27 Feb. 2013 | Comments (0)
In our previous blogs on strategic planning, we examined common mistakes that can derail development, and provided a scalable solution for completing the business planning process. We now turn our attention to implementation, with some practical tips for ensuring your hard-forged strategy resonates in the hearts, minds, and most importantly, actions of your employees.
Avoiding Implementations Blunders:
Good intentions simply aren’t good enough. Too often leaders will spend countless hours bickering over details of wording in their strategic plan and then simply walk away, leaving junior executives and mid-level managers to make sense of the result. Before moving to implementation, leaders should be mindful not to fall into the following traps:
- Failing to Articulate Ownership – Executives are fond of saying that all employees contribute to strategy. While that may be true, the buck stops at the C-suite. Savvy leaders stay actively involved in the process long after the strategic plan is complete, passed to line leaders, and distilled into one-liners and logo embellished mouse pads. Clearly articulating the difference between involvement in, responsibility for, and ultimate accountability to execute the strategy ensures everyone has the appropriate level of skin in the game.
- Making it Overly Complex – Most employees understand that today’s business world is anything but simple, with increased global competition, a dicey economic climate, and intricate government regulations. Still, some strategic plans are so complex they require two PhDs and a secret decoder ring to understand. Often times, these plans stall simply due to average managers who can’t decipher their meaning – much less their role – in realizing goal.
- Etching it in Stone – Strategic plans by nature are long-term documents. While it’s never a good idea to allow for design vagaries and one-off substitutions, a certain amount of flexibility in how the plan is implemented should be allowed. This is especially true in larger organizations that have to account for various geographic and business climate realities. Creating an environment where local leaders are free to provide input will not only create buy-in for the plan, it also ensures the goals have the best chance of being realized.
Making it Happen:
Once you have identified potential pitfalls and established a plan to avoid them, it’s time to get to work. The following tips will help ensure what you’ve planned gets done:
- Manage to the Scorecard – During the development phase, the leadership team should have designed a scorecard with specific targets, milestones, and indicators of success. It’s critical that the tool is operationalized and that all parts are given appropriate attention. Too often leaders fail to consult this performance dashboard at all or favor one metric over the others. While the first error is obvious, the latter also creates problems since metrics are often interdependent.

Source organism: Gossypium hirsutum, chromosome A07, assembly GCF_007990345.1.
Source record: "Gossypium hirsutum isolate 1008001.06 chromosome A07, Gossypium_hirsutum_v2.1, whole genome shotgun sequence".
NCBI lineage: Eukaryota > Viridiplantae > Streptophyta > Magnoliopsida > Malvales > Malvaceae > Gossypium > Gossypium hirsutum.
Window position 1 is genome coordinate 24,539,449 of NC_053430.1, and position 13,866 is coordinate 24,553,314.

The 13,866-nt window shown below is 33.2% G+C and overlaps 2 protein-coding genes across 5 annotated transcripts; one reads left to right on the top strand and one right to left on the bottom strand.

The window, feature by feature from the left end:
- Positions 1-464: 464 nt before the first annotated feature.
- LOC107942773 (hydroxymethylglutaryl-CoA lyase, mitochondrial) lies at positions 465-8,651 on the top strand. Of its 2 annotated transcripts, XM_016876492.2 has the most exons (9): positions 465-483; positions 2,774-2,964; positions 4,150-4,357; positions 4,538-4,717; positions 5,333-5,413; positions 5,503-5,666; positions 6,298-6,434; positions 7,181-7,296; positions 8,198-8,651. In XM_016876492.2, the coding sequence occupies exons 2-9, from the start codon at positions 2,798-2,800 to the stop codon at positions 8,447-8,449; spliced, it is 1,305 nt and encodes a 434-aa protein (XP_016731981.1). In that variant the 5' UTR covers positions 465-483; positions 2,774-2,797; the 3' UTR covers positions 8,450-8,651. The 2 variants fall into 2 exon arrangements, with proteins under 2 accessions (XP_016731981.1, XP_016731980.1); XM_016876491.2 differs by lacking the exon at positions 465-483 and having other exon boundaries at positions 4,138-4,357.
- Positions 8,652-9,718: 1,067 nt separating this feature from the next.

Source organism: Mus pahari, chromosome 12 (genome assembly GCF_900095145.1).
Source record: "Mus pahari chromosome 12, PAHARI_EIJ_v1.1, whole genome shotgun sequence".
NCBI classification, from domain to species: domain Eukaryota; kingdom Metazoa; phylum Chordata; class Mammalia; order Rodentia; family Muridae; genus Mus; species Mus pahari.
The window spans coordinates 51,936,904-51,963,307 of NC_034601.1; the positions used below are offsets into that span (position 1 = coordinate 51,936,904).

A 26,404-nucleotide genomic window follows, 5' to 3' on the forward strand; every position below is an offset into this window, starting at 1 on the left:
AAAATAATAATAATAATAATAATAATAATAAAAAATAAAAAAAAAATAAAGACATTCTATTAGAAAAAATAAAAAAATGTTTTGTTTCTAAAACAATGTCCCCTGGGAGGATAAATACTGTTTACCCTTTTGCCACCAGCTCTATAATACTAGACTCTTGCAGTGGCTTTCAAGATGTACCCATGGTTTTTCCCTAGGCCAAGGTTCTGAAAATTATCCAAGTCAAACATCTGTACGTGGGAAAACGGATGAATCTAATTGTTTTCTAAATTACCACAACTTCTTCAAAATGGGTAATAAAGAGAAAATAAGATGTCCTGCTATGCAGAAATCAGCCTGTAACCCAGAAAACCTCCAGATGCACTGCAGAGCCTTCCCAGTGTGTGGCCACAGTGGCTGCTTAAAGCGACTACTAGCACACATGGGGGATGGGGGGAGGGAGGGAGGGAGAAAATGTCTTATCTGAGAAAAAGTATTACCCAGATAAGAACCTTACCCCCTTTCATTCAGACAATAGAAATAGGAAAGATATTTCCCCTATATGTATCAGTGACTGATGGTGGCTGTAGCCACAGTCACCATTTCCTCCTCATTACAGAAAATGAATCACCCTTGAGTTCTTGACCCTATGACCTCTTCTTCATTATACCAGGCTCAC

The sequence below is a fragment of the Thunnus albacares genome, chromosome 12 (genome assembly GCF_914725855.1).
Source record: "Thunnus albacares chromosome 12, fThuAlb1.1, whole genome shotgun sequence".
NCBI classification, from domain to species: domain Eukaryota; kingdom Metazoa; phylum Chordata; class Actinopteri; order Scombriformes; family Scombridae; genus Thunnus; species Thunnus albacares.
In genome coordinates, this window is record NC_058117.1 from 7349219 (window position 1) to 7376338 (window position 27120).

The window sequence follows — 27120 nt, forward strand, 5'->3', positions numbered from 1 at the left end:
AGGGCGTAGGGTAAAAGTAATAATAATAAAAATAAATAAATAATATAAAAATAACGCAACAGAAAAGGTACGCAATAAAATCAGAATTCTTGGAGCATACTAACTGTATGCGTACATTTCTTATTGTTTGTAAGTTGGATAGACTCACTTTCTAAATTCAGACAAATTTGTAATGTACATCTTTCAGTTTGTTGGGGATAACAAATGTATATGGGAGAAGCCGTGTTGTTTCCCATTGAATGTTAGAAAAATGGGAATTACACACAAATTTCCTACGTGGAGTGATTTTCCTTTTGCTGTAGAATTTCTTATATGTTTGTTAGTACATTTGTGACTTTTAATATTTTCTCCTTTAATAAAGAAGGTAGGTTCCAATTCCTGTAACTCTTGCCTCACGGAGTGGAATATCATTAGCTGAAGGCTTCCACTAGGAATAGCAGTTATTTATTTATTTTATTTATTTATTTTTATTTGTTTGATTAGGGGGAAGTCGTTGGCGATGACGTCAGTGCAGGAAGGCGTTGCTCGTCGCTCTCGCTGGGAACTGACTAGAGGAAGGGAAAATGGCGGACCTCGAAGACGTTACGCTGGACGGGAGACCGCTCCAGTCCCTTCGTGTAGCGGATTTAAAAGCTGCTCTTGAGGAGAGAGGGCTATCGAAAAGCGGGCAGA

- Align Rewards – Even well-designed strategic plans are mere window dressing unless they are tied to financial incentives. Companies can aspire to be “innovative, consultative solution providers,” but if compensation is solely based on tactical delivery execution, you will never achieve the vision. This also speaks to organizational investment decisions. Misalignments in spending can invalidate a strategy before it’s released.
- Fill the Relevancy Gap – Ask the average line worker how they contribute to an operating surplus goal and they will look at you like you have two heads. To ensure successful implementation, there has to be a clear bridge between strategic plans and employee actions. Cascading lofty messages doesn’t work. You need to be specific about how employee goals tie to key business drivers, and ultimately the company vision.
- Align to Daily Work – While a good first step, filling the initial relevancy gap is not enough to earn buy-in and spark action. Belief comes from consistency, not one-off actions that appear disconnected from actual efforts. If strategy plans are to be used, they should align to daily work. Well-crafted strategies can be leveraged during employee performance, development, and coaching discussions to enhance understanding and alignment.
- Demonstrate Commitment – This instruction speaks to establishing a culture that promotes, values, and rewards efforts related to the strategic plan. Leaders should consistently refer to the plan and publically highlight actions that support its fulfillment. This is a productive complement to more tangible rewards.
Some experts advocate a review of the standard people, process, and technology framework, adding organizational structure as an additional point of consideration. While all are valid undertakings, such analysis should be completed before the strategic plan is complete. There will always be near-term tweaks as you pursue a mid/long-term strategy, but the heavy lifting should be done long before you set course. Too often leaders act first and then set out to craft a “strategic storyline” that justifies where they landed. To be successful, you need to excel in both thought and action – typically in that order.
In our next blog, we’ll shift gears and focus on talent management, providing a playbook for crafting role profiles – a tool to replace antiquated and often ignored job descriptions.
View our complete listing of Strategic HR blogs.